Katsushika Hokusai’s Traditional Manga, Printmaking, and More

The exhibition 'Hokusai: Mad About Painting' at the Smithsonian
November 14, 2020 Updated: November 19, 2020

Japanese artist Katsushika Hokusai created an astounding number of marvelous works, many of which were prints. He began his illustrious career as a printmaker, but in his 30s he started to paint, eventually leaving printmaking behind in his late 60s and early 70s in order to concentrate on his painting. 

In the exhibition “Hokusai:’Mad About Painting” at the Smithsonian’s National Museum of Asian Art (the Freer Gallery of Art and Arthur M. Sackler Gallery), 120 of Hokusai’s works are on display from Charles Lang Freer’s collection. Freer’s collection is the world’s largest collection of Hokusai’s paintings, drawings, and sketches.

The yearlong exhibition had opened in November 2019 to commemorate the centenary of Freer’s death. The exhibition will be one of the first shows that visitors will be able to see when the museum reopens, the date of which is yet to be announced.

The Japan Foundation assistant curator of Japanese art, Frank Feltens, curated the exhibition. He talks about Hokusai’s printmaking, in a phone interview, allowing us a glimpse into a few of the artist’s printed works. 

The Epoch Times: Hokusai completed a traditional Japanese printmaking apprenticeship. Did traditional apprenticeships end in the Edo period (1603–1867)?
Frank Feltens: The traditional printing industry consisted of a very clear-cut division of labor. A print designer would create the print design and then that design would be transferred by a carver onto the woodblock. Those woodblocks would then be passed onto a printer to print. The eventual object would then be sold by one of the publishers who ran the print shops in Edo.  

This kind of division of labor basically collapsed with Japan’s modernization in the late 19th century. There are still people specializing in this noble, ancient craft but not as many, of course, far fewer than in the Edo period when it was a huge business and a huge way of disseminating information.

The Epoch Times: You have some rare preparatory woodblock designs by Hokusai in the exhibition. Please tell us why they are rare.
Mr. Feltens: We have a pretty significant collection of the preparatory drawings for the “Hyakunin isshu uba ge etoki” (“One Hundred Poets, One Poem Each as Explained by the Wet Nurse”) prints. This is a late Edo-period interpretation of the classical anthology “One Hundred Poets, One Poem Each” [by 12th-century poet Fujiwara no Teika]. All of these drawings belong to one series that Hokusai made in his last years of printmaking. They are a rarity to have particularly because usually these drawings would be lost in the process of creating the print. Oftentimes these drawings, which were made by the artists themselves, would be pasted directly on the key block (the woodblock in the production process that creates the outlines in the entire print). In order to be able to be as precise as possible, the carver would carve directly through that drawing. 

Epoch Times Photo
“Hyakunin isshu uba ge etoki: Kisen Hoshi,” circa mid-1830s, by Katsushika Hokusai. Preparatory woodblock drawings; ink and color on paper. Gift of Charles Lang Freer, Freer Gallery of Art. (The Freer Gallery of Art and the Arthur M. Sackler Gallery)
Hokusai
“Hyakunin isshu uba ge etoki: Gon Chunagon Sadayori,” circa mid-1830s, by Katsushika Hokusai. Preparatory woodblock drawings; ink and color on paper. Gift of Charles Lang Freer, Freer Gallery of Art. (The Freer Gallery of Art and the Arthur M. Sackler Gallery)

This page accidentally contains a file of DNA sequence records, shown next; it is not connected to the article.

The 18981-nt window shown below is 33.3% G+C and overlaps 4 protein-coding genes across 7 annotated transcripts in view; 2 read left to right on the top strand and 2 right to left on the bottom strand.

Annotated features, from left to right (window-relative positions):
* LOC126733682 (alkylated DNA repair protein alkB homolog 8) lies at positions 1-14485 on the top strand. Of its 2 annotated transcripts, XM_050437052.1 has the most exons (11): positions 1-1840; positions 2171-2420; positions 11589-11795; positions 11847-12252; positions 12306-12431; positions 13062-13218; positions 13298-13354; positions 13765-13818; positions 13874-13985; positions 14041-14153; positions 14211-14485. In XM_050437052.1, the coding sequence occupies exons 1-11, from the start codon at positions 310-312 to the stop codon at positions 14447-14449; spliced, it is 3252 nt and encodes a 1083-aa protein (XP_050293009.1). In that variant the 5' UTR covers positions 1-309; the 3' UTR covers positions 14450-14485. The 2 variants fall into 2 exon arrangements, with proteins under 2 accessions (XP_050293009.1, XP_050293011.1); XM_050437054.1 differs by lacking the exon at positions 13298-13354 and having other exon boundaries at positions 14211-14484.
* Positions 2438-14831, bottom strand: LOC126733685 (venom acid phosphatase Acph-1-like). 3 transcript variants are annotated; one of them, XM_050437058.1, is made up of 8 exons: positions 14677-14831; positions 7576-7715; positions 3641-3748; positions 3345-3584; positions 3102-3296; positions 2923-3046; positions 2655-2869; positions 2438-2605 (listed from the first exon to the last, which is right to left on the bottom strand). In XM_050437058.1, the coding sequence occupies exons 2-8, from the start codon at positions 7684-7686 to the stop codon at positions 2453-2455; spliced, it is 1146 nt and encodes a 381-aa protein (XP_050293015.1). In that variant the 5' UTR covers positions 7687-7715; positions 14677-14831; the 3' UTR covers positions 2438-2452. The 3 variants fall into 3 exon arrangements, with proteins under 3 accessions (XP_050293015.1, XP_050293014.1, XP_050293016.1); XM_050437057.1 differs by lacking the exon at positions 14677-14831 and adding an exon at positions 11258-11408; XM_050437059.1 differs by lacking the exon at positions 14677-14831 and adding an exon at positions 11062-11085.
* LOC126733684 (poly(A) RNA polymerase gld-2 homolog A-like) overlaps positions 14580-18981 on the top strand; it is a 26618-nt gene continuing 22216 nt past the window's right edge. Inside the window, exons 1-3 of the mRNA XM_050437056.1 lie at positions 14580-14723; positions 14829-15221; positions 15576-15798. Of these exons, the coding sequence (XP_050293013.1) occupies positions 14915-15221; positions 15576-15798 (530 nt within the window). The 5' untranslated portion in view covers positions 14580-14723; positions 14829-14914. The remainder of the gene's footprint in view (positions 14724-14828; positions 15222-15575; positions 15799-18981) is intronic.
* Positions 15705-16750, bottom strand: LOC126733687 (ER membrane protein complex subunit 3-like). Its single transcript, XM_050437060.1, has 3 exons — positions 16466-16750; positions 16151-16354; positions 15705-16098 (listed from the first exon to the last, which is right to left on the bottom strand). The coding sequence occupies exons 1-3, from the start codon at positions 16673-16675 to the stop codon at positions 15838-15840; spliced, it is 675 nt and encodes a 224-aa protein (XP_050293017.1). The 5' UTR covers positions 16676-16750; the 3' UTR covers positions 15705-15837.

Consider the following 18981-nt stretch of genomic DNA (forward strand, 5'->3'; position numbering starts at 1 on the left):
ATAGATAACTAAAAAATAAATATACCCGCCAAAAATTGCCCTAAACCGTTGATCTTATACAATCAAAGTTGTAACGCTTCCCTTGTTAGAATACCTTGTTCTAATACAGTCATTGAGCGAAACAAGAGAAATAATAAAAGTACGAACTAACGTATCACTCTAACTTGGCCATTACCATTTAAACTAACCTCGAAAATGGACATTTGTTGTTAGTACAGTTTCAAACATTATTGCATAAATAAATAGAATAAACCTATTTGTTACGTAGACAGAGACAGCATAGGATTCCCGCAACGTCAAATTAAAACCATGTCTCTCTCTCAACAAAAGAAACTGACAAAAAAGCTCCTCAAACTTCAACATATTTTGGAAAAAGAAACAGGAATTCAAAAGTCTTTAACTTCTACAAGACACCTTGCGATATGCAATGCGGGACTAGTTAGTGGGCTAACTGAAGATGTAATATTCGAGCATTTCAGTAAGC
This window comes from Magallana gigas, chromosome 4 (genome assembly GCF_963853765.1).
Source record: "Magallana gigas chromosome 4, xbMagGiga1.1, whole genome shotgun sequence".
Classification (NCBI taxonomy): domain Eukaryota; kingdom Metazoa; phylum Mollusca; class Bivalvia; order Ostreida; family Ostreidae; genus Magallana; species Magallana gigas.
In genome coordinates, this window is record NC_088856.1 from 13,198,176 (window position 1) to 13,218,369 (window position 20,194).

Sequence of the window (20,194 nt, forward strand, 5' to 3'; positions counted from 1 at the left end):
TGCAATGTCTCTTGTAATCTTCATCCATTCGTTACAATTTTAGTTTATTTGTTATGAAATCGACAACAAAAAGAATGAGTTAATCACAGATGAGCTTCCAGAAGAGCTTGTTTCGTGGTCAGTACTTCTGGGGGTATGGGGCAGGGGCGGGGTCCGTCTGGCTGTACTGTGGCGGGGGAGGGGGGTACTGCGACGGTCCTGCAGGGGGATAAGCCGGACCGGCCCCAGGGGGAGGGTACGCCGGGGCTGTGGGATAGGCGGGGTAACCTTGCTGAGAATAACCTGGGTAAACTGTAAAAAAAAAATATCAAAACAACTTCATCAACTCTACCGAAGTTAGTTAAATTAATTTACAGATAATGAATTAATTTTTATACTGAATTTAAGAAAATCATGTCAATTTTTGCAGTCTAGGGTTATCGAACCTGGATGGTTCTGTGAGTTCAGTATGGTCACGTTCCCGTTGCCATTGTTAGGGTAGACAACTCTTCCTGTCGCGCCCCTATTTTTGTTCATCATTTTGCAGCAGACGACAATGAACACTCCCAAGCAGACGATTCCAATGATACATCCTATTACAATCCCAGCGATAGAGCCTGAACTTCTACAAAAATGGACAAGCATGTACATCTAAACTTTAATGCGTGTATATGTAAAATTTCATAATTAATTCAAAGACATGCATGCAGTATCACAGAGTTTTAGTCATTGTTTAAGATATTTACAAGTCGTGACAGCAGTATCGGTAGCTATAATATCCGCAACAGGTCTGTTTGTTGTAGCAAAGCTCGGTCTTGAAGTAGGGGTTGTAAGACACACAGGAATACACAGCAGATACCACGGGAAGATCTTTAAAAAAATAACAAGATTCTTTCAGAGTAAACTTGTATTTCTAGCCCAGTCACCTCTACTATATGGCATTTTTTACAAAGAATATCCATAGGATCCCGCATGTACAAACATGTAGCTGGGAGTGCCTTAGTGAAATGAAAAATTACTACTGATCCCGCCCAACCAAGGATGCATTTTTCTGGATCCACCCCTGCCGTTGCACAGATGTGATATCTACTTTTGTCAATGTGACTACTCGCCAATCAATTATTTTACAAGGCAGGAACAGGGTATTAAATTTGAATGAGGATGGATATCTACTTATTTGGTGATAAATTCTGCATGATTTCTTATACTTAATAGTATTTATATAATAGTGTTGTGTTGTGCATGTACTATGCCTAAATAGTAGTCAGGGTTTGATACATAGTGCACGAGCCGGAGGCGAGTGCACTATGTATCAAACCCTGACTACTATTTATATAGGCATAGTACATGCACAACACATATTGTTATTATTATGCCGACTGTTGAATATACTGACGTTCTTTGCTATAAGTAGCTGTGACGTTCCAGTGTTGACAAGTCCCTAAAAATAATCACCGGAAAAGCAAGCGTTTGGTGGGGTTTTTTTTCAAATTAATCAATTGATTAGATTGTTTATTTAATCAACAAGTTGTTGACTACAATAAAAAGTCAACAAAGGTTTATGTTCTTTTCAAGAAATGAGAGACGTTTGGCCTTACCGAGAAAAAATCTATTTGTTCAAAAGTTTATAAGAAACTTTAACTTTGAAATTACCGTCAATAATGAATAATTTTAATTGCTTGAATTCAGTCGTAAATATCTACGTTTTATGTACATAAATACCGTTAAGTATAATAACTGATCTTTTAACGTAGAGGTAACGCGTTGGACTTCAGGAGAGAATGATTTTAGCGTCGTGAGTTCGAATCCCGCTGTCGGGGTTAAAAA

The Epoch Times: In the exhibition, there’s what looks like an instruction manual with illustrations of dance moves.
Mr. Feltens: Hokusai was asked by a publisher to create illustrations for a manual on how to dance, so the title of this book basically means “Teaching Yourself How to Dance.” It’s actually one of my favorites. You can just use that book at home and start dancing. You get all the moves that were popular at the time, so once you were out on the street, you could show them off.

Hokusai
“Odori hitorigeiko,” 1815, by Katsushika Hokusai. Woodblock-printed book; ink on paper.
Purchase–The Gerhard Pulverer Collection. (The Freer Gallery of Art and the Arthur M. Sackler Gallery)

The Epoch Times: In the exhibition, you have some printed books called “Hokusai Manga.” From my understanding, Hokusai’s manga is different from how we think of manga now.
Mr. Feltens: That’s right. Now manga can be anything from comic books to social commentary, both for children and adults in equal measure. In Hokusai’s time, the term “manga” meant something like doodling or jotting, so it signifies something made impromptu. 

The term “Hokusai Manga” is actually a series of books that were produced on the basis of Hokusai’s drawings, starting when he was alive in 1814. These books proved so popular that they kept being republished with different images scavenged from the leftovers of Hokusai’s atelier after he had long passed away. 

Hokusai
“Hokusai Manga,” by Katsushika Hokusai. Published by Eirakuya Toshiro. Woodblock-printed book. Ink and color on paper (vol. 12, ink on paper), paper covers; 9 inches by 6 1/4 inches by 3/8 inches. Purchase–The Gerhard Pulverer Collection. (The Freer Gallery of Art and the Arthur M. Sackler Gallery)

The incentive of creating the first volume of books on manga was actually to disseminate knowledge of Hokusai’s style among a broad readership. In other words, he wanted to encourage people to copy him, to paint like him, in order to increase his fame.

I think he wanted to both encourage people to paint like him but also to paint or pay attention to art in the first place. 

This interview has been edited for clarity and brevity.

To find out more about the “Hokusai: Mad About Painting” exhibition at the Smithsonian National Museum of Art, including the reopening date, visit Asia.si.edu